Hirsch, Rebecca E. De-Extinction : The Science of Bringing Lost Species Back to Life, Non-Fiction, 120 pgs. Lerner Publishing Company (Twenty-First Century Books) 2017. $35.99. Content: G.
With the discovery of cloning, scientists were able to bring an extinct species back to life - the Bucardo, a wild Spanish goat with fabulous horns, but the baby was born with a lung problem and only lived 10 minutes, so it’s the only species to become extinct twice. Now scientists are looking at the possibilities and problems of regenerating extinct animals. The Mammoth - they don’t have good DNA but they have enough to build a genome - so maybe a hybrid elephant/mammoth is a possibility? What about passenger pigeons, the tasmanian tiger or even the white rhino (which is not extinct yet, but will most likely be soon)? Some say they are saving the environment, fixing the problems humans caused, other disagree and say they are trying to play God.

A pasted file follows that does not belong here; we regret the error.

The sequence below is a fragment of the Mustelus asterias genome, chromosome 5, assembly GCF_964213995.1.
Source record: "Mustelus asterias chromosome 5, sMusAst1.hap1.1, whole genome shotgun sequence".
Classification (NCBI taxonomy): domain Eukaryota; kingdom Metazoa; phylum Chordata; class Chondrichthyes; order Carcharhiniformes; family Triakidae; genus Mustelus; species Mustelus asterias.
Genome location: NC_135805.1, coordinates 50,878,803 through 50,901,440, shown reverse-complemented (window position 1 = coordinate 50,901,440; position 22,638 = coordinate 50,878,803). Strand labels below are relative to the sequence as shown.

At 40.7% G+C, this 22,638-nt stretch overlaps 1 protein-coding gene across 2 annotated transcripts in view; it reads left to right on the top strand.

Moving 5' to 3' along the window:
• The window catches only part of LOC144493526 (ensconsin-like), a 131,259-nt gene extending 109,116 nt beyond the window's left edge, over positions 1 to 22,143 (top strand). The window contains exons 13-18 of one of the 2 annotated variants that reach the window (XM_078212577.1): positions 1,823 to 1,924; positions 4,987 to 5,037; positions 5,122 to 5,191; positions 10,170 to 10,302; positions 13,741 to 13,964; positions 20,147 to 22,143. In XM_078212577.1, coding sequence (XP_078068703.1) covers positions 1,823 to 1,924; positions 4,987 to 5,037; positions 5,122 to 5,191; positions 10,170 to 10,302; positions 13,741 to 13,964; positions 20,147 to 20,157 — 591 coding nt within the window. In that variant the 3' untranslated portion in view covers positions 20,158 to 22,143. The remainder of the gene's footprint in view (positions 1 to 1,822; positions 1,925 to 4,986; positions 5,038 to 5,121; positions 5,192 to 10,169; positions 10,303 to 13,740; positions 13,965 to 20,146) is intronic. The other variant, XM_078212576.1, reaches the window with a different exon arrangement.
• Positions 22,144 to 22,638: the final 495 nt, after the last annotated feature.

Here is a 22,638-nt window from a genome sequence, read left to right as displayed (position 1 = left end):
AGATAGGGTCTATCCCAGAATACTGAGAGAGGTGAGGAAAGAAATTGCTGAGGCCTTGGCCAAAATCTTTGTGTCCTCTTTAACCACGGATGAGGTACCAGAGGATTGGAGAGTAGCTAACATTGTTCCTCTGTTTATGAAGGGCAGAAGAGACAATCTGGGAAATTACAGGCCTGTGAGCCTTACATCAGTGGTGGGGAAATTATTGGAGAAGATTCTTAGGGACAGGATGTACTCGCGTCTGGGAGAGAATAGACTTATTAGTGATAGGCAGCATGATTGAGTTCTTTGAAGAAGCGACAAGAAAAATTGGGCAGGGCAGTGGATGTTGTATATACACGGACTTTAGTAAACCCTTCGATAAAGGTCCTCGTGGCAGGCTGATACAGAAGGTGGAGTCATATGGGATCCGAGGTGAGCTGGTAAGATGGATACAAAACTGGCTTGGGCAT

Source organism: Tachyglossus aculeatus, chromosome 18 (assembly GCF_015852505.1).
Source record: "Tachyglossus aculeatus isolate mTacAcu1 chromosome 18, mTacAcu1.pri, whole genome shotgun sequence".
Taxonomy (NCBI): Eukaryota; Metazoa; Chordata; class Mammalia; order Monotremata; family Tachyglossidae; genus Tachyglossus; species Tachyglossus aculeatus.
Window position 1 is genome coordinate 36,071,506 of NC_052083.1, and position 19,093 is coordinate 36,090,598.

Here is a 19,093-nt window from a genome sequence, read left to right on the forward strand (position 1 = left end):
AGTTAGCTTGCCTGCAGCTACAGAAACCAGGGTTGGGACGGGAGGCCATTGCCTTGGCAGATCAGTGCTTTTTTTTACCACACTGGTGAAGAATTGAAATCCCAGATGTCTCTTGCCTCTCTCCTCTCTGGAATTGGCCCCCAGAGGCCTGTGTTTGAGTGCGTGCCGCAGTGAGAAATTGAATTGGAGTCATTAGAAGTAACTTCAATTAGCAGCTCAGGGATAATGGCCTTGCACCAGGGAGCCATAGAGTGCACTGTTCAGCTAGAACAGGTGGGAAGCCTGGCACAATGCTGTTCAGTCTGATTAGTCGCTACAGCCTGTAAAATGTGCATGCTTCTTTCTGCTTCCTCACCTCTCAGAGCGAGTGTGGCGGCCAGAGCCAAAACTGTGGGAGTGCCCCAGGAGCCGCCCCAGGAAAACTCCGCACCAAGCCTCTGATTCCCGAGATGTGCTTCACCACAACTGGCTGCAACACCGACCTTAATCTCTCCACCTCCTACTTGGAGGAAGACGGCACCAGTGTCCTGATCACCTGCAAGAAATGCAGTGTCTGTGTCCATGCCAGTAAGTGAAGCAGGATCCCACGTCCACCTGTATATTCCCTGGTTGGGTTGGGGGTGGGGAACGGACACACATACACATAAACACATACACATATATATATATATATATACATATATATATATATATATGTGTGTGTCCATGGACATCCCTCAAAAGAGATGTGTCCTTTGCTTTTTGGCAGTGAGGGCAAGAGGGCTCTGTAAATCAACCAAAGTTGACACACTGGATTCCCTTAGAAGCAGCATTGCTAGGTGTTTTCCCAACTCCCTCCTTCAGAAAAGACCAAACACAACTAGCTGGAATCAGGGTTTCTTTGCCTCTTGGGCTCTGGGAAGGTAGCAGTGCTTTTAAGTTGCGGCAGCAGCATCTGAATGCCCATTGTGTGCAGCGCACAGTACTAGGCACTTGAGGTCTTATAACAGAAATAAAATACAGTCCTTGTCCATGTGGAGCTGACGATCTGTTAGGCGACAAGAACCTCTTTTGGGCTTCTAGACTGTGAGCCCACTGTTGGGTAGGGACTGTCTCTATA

Fully illustrated, with side bars explaining the science, the six chapters are divided into short, easy to understand sections, so it isn’t overwhelming, even though there is a lot of science in it. Includes source notes, a glossary, bibliography and index. This is a fabulous source for a project on cloning, environment, wildlife preservation or extinct animals, with lots of websites to go to for further information. This would be a nice source in your library.
MS - ADVISABLE Lisa Librarian